Diabetes Pilot uses all the expected accessibility shortcuts and tab navigation but the use of color only to convey important information could be a problem for some users. The rest of the program is far more accessible than most software. I was able to perform all major functions without a mouse. There are a few very minor focus issues when using Alt + shortcuts, but nothing that blocked functionality. Overall I found Diabetes Pilot far more accessible than most software of this type.
Diabetes Pilot is intuitive to use. The developers have done a good job laying out the components of the software. It is easy to find what you need. The user interface is a little institutional in design but it works.
Under the File section you can choose to backup datasets per user for safe keeping or if you are migrating to a new computer. After several backups and imports of my data I had no issues. Diabetes Pilot periodically makes backups of your data and you can choose to restore your database from one of these backups.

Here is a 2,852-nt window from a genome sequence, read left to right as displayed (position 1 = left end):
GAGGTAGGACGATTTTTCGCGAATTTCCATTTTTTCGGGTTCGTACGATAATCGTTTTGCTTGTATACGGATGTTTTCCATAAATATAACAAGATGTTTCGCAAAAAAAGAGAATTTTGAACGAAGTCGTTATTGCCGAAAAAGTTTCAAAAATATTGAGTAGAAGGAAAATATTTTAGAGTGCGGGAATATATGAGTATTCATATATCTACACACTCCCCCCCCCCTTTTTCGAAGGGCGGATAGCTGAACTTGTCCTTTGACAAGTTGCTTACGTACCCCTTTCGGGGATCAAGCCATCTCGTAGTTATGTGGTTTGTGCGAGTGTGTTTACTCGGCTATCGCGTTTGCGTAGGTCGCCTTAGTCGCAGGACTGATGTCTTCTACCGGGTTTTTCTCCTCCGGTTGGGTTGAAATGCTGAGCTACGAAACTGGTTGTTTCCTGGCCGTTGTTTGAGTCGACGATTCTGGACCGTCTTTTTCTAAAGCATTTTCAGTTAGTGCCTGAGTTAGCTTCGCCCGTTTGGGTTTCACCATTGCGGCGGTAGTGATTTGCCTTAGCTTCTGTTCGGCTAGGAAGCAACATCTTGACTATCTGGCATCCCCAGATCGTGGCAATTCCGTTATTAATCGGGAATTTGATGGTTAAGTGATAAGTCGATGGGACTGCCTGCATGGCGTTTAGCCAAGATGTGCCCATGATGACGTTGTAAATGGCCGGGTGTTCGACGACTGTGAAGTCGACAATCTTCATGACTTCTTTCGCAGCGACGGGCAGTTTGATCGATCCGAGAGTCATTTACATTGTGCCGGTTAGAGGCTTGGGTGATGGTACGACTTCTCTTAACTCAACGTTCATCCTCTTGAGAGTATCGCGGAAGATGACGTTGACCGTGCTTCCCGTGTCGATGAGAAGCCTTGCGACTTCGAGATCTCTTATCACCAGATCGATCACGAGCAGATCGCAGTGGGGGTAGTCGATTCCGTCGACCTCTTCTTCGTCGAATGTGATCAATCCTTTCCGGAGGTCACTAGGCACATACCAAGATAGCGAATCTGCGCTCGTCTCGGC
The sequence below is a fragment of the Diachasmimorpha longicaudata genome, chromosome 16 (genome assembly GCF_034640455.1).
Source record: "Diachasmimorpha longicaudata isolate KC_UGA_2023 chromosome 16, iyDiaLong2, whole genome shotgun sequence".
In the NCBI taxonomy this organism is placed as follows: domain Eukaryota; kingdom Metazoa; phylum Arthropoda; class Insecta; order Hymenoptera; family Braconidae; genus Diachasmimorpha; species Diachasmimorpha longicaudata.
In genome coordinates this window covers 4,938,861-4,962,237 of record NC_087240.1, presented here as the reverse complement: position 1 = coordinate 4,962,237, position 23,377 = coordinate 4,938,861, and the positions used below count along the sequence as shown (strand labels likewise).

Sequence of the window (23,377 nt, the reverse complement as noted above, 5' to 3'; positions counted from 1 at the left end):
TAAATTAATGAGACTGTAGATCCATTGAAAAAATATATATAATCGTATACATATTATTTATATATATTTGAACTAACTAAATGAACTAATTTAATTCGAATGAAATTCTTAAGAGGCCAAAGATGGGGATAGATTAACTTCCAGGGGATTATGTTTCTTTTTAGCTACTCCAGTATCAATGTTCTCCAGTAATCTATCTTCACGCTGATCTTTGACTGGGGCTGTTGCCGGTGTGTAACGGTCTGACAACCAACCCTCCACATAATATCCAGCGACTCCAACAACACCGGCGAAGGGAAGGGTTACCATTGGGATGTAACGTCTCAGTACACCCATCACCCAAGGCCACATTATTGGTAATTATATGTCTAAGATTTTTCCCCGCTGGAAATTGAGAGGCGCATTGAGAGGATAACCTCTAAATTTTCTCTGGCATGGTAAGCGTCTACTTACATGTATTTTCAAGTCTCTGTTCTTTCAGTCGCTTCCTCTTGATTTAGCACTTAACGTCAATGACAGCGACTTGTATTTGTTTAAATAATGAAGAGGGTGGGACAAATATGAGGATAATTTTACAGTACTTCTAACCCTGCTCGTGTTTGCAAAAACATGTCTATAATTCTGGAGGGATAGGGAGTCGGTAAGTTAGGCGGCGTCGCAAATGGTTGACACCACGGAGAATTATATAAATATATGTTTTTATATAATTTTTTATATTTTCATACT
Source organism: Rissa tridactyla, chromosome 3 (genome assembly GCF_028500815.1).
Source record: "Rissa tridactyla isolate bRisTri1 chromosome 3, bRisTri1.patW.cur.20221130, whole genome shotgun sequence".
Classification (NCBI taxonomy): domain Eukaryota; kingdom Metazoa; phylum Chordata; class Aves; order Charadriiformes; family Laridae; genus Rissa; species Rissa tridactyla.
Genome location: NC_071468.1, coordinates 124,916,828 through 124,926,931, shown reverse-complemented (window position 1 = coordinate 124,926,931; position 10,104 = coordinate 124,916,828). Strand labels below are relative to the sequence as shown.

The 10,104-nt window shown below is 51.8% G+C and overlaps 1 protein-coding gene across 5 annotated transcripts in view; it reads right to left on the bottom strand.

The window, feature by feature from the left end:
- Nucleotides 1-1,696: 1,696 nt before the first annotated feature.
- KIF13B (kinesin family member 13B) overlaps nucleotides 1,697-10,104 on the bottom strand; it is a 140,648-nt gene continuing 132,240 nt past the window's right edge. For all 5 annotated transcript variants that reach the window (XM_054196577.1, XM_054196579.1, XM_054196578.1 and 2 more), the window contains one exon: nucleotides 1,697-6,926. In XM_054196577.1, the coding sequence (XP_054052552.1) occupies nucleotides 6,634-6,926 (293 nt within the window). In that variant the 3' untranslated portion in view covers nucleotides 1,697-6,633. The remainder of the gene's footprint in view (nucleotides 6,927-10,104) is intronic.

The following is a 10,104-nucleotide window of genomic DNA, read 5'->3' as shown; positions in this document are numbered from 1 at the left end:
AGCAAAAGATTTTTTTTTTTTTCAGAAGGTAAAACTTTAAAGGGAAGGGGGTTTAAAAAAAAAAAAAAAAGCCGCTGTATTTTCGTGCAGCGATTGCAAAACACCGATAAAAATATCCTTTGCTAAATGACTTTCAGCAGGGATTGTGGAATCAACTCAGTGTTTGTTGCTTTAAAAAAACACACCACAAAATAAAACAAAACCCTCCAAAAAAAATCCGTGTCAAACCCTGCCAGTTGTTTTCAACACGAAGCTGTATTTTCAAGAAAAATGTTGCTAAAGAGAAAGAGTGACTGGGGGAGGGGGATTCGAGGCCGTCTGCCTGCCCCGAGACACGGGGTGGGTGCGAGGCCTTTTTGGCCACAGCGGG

The developers of the software have done a good job in providing built-in tools to repair the database and restore to earlier conditions. In conducting my review I pounded on this software and did things that break most databases. Not once did I have to restore the database from a backup.
Although accurate and convenient for detecting type 2 diabetes and prediabetes in adults, current HbA1c cutoffs may not be enough to diagnose diabetes in children.
A 2010 clinical practice guideline from the American Diabetes Association recommends that physicians exclusively use the HbA1c assay to detect diabetes. The guidelines recommend a cutoff of 6.5% or greater for diagnosis.
However, researchers for two recent studies highlight significant vulnerabilities in the recommended test’s ability to diagnose diabetes and prediabetes in children.
The meta-analysis included data from eight observational cohort studies and 11 randomized controlled trials that involved diabetes and measuring vitamin D. The investigators, who were from Tufts Medical Center and Carney Hospital in Massachusetts, found that overall, individuals who consumed more than 500 International Units (IUs) per day of vitamin D had a 13 percent reduced risk of type 2 diabetes when compared with those who consumed less than 200 IU per day.